Lynn was an icon of country music in 1975, the year she released a defiant and brightly humorous song called “The Pill.” Its celebration of the freedom that comes with birth control — as well as Lynn’s refusal to be a broodmare for her husband — were seen as a heretical embrace of the feminist movement by the country music establishment. Bans across country radio swiftly followed and may still endure to this day; however, they’ve done little to stop “The Pill” from entering the country music canon as one of Lynn’s most beloved and important songs. — JD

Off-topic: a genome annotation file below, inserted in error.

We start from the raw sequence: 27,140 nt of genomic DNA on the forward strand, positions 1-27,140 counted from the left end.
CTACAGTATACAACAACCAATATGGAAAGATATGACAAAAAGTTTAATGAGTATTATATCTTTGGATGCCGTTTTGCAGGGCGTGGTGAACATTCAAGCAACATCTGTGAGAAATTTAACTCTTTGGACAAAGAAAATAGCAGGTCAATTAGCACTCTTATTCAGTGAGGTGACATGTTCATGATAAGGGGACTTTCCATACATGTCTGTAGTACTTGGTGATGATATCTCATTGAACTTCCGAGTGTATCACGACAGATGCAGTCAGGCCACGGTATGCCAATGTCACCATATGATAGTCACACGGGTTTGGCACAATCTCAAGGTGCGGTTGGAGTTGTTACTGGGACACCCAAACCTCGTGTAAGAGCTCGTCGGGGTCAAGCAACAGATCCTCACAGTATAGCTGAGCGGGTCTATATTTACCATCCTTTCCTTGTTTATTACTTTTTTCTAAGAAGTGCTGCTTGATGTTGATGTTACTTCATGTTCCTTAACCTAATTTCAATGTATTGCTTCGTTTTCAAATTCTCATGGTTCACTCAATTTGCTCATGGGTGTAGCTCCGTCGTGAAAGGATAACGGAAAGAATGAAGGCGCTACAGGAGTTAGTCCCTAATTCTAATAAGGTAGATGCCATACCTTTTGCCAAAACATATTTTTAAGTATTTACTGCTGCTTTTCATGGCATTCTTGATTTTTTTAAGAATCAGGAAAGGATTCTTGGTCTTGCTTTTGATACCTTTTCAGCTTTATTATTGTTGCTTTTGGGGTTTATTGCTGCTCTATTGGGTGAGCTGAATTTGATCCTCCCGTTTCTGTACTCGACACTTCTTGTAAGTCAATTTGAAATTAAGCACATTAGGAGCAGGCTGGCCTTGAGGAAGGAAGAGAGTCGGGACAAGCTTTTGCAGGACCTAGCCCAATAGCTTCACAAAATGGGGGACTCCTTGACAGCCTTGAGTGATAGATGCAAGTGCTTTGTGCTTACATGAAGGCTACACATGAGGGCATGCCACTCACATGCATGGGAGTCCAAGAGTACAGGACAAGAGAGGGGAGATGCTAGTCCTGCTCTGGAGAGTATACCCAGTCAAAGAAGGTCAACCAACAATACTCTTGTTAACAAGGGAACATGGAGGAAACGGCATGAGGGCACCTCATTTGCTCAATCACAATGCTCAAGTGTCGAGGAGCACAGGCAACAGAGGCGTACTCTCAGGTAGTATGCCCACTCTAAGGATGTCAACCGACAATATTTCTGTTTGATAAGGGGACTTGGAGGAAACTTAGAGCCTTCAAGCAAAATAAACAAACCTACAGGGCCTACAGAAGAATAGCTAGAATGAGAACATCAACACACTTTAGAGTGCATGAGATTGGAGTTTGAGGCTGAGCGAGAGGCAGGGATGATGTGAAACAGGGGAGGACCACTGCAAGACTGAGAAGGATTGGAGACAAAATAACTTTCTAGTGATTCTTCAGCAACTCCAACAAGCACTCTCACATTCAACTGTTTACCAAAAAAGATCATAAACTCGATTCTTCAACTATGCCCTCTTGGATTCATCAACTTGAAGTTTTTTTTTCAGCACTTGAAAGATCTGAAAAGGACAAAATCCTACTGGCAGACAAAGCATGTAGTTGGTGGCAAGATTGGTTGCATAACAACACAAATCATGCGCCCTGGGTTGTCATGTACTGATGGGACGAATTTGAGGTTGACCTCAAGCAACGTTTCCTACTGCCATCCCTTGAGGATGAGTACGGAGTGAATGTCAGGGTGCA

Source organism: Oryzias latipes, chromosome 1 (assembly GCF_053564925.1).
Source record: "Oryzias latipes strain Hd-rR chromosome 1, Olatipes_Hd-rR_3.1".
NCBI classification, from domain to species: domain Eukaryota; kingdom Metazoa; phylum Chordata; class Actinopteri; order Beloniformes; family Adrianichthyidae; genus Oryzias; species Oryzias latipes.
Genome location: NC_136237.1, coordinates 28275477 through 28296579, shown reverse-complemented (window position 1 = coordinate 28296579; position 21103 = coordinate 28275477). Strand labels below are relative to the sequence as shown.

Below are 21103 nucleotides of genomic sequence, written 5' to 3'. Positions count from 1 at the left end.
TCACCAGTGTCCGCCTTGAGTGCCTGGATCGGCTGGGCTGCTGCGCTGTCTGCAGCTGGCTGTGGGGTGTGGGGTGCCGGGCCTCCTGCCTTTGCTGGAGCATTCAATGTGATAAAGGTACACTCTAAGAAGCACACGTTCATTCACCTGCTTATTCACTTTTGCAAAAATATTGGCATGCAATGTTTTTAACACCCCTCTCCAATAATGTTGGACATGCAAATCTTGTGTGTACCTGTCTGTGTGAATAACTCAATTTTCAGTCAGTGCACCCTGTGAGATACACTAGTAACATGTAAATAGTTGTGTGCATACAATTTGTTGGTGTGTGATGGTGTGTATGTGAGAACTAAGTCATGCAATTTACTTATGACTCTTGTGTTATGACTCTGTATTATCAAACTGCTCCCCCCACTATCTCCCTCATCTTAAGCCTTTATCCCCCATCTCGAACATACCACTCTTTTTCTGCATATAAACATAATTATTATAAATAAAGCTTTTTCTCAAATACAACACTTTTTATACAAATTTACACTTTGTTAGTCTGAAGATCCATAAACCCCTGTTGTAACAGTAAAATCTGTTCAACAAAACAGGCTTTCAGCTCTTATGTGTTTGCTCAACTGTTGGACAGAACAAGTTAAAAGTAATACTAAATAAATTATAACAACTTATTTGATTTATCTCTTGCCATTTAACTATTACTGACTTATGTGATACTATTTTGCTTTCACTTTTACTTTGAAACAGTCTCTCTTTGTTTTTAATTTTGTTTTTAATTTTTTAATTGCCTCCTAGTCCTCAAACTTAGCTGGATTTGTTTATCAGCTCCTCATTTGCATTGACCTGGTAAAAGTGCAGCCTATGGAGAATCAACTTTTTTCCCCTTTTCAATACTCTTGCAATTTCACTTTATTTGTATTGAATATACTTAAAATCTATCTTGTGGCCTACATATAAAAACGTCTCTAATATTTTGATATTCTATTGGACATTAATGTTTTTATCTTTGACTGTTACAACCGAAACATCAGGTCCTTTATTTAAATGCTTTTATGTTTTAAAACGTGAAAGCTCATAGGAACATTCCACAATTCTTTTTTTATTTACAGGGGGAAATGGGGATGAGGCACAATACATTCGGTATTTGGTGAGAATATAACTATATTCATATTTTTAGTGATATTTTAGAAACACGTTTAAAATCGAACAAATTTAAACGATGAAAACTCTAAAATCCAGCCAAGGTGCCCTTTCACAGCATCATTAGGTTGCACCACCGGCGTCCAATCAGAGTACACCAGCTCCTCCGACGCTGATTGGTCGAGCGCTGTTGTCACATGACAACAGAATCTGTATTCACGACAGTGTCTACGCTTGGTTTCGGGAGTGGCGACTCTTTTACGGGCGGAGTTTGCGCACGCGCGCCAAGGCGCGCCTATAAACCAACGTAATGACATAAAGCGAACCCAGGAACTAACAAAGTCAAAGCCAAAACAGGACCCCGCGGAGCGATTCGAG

Nirvana: "Rape Me"

Sure, “Rape Me” is an anti-rape song, as declared by Kurt Cobain, but the title was enough to cause the world to lose their minds when it was first released. Cobain explained that the song is written from the point of view of the victim, with the abuser eventually being punished for their actions. Nuance is all but completely lost with a song literally titled “Rape Me,” though, and the lyrics don’t exactly handle the situation delicately. Whatever his intention, he ended up provoking the people he’d intended to provoke. — CS

Randy Newman: "Rednecks"